Smaller, with enhanced capabilities. Less expensive, while providing improved performance. Energy efficient, without sacrificing capabilities. Smaller, less expensive, and energy efficient—but still highly durable under some of the most extreme conditions known.
Contradictions like these are commonplace when designing sensor instruments for spacecraft. The Curiosity Mars Science Laboratory, for example, is set to launch in 2011 with an anticipated 10 instruments onboard that must endure the launch, an 8-month journey to Mars, landing, and the unfriendly environment of the Red Planet. Packing that much scientific punch into a single, reliable, one-shot package requires the most advanced technology available.
Given the high cost of development and launch; the need for consistent, high-level operation in harsh conditions and without the possibility of maintenance; and the limited real estate available on a spacecraft; NASA continually seeks ways both to develop new sensor technology and to advance existing devices to meet the demands of space exploration—in many cases through collaboration with private industry. Sometimes, the effort results in smaller, less expensive, more energy efficient, and highly durable products for use on Earth, as well.
NASA’s Astrobiology Science and Technology Instrument Development (ASTID) program encourages the development of innovative instruments equally capable of fulfilling astrobiology science requirements on space missions or related science objectives on Earth. Through ASTID and the Small Business Innovation Research (SBIR) program, Ion Applications Inc., of West Palm Beach, Florida, worked to meet NASA’s need for a miniature version of a powerful sensor technology known as an ion mobility spectrometer (IMS).
Ion mobility spectrometry is a fast, highly sensitive method for separating and identifying gaseous molecules. In an IMS device, ionized molecules sampled from the air travel through a drift tube containing a buffer gas. The speed of travel is influenced by the ion’s mass, size, shape, and charge. By measuring how quickly the ions migrate through the tube, IMS can identify a significant variety of molecules with part-per-billion sensitivity. The instrument displays lesser sensitivity toward other molecules, such as light hydrocarbons and noble gasses, under normal operating conditions.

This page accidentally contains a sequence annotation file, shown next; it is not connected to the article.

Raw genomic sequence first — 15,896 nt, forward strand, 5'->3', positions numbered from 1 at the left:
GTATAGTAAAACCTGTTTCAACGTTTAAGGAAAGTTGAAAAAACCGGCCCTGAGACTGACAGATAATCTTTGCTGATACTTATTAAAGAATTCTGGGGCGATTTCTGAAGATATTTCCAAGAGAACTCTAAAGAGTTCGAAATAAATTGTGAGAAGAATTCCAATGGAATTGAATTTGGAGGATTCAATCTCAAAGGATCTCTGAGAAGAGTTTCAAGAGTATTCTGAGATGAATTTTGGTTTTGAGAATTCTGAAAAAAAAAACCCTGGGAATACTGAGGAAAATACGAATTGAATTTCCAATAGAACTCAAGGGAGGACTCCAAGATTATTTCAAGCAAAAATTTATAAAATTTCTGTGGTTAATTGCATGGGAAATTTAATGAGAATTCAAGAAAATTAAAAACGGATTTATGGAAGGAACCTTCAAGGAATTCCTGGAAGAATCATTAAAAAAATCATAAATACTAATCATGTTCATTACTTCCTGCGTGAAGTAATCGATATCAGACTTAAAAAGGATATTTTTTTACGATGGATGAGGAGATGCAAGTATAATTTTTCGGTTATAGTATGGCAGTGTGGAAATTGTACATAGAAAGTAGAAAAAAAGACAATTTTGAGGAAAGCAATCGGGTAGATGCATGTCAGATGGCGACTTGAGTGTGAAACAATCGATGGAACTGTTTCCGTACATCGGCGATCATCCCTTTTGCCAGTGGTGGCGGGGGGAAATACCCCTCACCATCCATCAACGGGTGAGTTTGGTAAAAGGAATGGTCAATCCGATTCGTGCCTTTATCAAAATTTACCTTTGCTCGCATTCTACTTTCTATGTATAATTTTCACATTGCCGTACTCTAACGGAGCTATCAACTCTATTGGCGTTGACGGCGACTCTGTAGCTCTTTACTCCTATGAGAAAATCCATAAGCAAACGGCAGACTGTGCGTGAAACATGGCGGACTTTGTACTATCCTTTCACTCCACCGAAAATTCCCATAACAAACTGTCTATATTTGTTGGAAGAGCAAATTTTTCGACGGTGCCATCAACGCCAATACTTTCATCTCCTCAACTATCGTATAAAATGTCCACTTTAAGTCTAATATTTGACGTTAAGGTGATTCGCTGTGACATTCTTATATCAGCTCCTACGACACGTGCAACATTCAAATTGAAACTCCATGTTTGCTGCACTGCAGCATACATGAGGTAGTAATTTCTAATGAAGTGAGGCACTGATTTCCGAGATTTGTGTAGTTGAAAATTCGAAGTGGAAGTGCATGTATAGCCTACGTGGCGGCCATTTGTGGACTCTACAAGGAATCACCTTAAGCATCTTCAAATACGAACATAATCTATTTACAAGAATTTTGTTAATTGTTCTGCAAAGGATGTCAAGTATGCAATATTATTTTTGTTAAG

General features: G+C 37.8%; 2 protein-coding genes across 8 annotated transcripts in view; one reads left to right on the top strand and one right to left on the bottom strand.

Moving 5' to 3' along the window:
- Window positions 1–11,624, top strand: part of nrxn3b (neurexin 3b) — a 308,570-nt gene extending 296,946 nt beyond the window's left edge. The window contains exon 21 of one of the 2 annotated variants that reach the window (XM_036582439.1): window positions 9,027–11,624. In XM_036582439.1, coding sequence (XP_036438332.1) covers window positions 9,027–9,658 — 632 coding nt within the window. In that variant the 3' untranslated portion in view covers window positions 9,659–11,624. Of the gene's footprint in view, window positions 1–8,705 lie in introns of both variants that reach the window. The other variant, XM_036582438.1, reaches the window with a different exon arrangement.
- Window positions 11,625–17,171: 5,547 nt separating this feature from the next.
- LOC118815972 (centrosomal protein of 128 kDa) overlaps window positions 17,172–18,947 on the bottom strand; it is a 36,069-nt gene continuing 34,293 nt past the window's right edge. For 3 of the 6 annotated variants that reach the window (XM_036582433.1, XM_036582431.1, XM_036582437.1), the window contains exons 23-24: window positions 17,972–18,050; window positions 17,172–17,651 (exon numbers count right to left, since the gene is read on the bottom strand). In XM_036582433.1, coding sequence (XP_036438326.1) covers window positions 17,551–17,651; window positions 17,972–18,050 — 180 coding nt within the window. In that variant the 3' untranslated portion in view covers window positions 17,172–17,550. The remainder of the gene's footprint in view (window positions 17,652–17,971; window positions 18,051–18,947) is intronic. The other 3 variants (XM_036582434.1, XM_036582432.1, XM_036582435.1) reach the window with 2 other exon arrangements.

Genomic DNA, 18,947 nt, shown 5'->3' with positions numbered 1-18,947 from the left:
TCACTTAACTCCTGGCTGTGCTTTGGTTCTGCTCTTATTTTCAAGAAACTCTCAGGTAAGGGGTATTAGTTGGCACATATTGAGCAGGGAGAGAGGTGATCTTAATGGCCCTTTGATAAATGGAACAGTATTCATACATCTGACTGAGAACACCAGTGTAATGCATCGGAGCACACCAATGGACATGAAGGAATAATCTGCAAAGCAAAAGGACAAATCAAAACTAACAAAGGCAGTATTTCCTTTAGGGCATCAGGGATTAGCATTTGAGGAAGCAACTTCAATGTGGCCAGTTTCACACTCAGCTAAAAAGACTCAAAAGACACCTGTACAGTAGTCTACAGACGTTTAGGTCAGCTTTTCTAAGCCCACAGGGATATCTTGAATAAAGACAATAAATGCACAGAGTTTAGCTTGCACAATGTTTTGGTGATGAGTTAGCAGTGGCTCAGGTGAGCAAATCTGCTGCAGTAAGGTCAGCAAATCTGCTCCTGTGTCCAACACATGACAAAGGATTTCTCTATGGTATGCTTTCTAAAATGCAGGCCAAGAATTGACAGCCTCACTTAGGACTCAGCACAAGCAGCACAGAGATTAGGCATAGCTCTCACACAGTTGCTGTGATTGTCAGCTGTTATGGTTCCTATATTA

“An IMS can basically detect almost anything, from heavyweight compounds all the way down to permanent gasses like hydrogen,” says Alex Lowe, Ion Applications’ vice president of sales and marketing. This capability makes IMS an obviously valuable detection instrument; in particular, it has been the technology of choice for explosives and chemical warfare agent detection since the 1960s and is in widespread use for airport security and military applications.
NASA had already developed a gas chromatograph ion mobility spectrometer (GC-IMS) called the mini-Cometary Ice and Dust Experiment (miniCIDEX). The device combines gas chromatography with ion mobility spectrometry to provide highly sensitive gas analysis for astrobiology missions. While the GC device had been successfully miniaturized, the IMS component needed to be smaller and capable of producing accurate readings with a reduced sample size. With SBIR support from Ames Research Center, Ion Applications developed a unique, miniature, Kovar (an alloy) and ceramic IMS cell; simplified electronics; and software for control and spectra acquisition.
The resulting Mini-Cell IMS proved to be a more sensitive, reliable, and rugged tool than existing IMS technology. For NASA, the improved IMS device could be used for future missions to planets, moons, and comets, or as a space-saving tool to monitor air quality on the International Space Station. On Earth, the applications are proving even more varied and beneficial.